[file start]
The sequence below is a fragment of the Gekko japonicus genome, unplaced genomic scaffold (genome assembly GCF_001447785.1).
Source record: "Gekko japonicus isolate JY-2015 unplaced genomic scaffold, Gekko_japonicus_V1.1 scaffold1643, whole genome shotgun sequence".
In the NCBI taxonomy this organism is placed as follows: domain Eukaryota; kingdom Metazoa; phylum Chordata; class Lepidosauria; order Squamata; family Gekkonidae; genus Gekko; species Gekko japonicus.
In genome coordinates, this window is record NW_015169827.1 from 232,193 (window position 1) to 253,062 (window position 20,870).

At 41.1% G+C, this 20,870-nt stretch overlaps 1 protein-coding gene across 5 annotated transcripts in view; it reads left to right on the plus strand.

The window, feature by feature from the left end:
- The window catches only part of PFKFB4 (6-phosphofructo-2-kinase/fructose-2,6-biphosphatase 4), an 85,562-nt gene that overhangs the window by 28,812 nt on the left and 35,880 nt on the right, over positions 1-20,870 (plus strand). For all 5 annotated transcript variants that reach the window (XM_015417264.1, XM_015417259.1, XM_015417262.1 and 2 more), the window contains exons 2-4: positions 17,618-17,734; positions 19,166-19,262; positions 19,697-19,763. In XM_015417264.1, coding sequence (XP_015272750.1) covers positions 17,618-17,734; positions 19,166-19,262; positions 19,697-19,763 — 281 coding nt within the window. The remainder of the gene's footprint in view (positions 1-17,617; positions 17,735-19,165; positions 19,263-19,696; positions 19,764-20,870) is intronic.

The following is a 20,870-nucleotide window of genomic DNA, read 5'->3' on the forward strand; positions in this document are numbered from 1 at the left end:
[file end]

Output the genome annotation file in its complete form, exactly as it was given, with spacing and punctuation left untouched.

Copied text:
The sequence below is a fragment of the Gekko japonicus genome, unplaced genomic scaffold (genome assembly GCF_001447785.1).
Source record: "Gekko japonicus isolate JY-2015 unplaced genomic scaffold, Gekko_japonicus_V1.1 scaffold1643, whole genome shotgun sequence".
In the NCBI taxonomy this organism is placed as follows: domain Eukaryota; kingdom Metazoa; phylum Chordata; class Lepidosauria; order Squamata; family Gekkonidae; genus Gekko; species Gekko japonicus.
In genome coordinates, this window is record NW_015169827.1 from 232,193 (window position 1) to 253,062 (window position 20,870).

At 41.1% G+C, this 20,870-nt stretch overlaps 1 protein-coding gene across 5 annotated transcripts in view; it reads left to right on the plus strand.

The window, feature by feature from the left end:
- The window catches only part of PFKFB4 (6-phosphofructo-2-kinase/fructose-2,6-biphosphatase 4), an 85,562-nt gene that overhangs the window by 28,812 nt on the left and 35,880 nt on the right, over positions 1-20,870 (plus strand). For all 5 annotated transcript variants that reach the window (XM_015417264.1, XM_015417259.1, XM_015417262.1 and 2 more), the window contains exons 2-4: positions 17,618-17,734; positions 19,166-19,262; positions 19,697-19,763. In XM_015417264.1, coding sequence (XP_015272750.1) covers positions 17,618-17,734; positions 19,166-19,262; positions 19,697-19,763 — 281 coding nt within the window. The remainder of the gene's footprint in view (positions 1-17,617; positions 17,735-19,165; positions 19,263-19,696; positions 19,764-20,870) is intronic.

The following is a 20,870-nucleotide window of genomic DNA, read 5'->3' on the forward strand; positions in this document are numbered from 1 at the left end: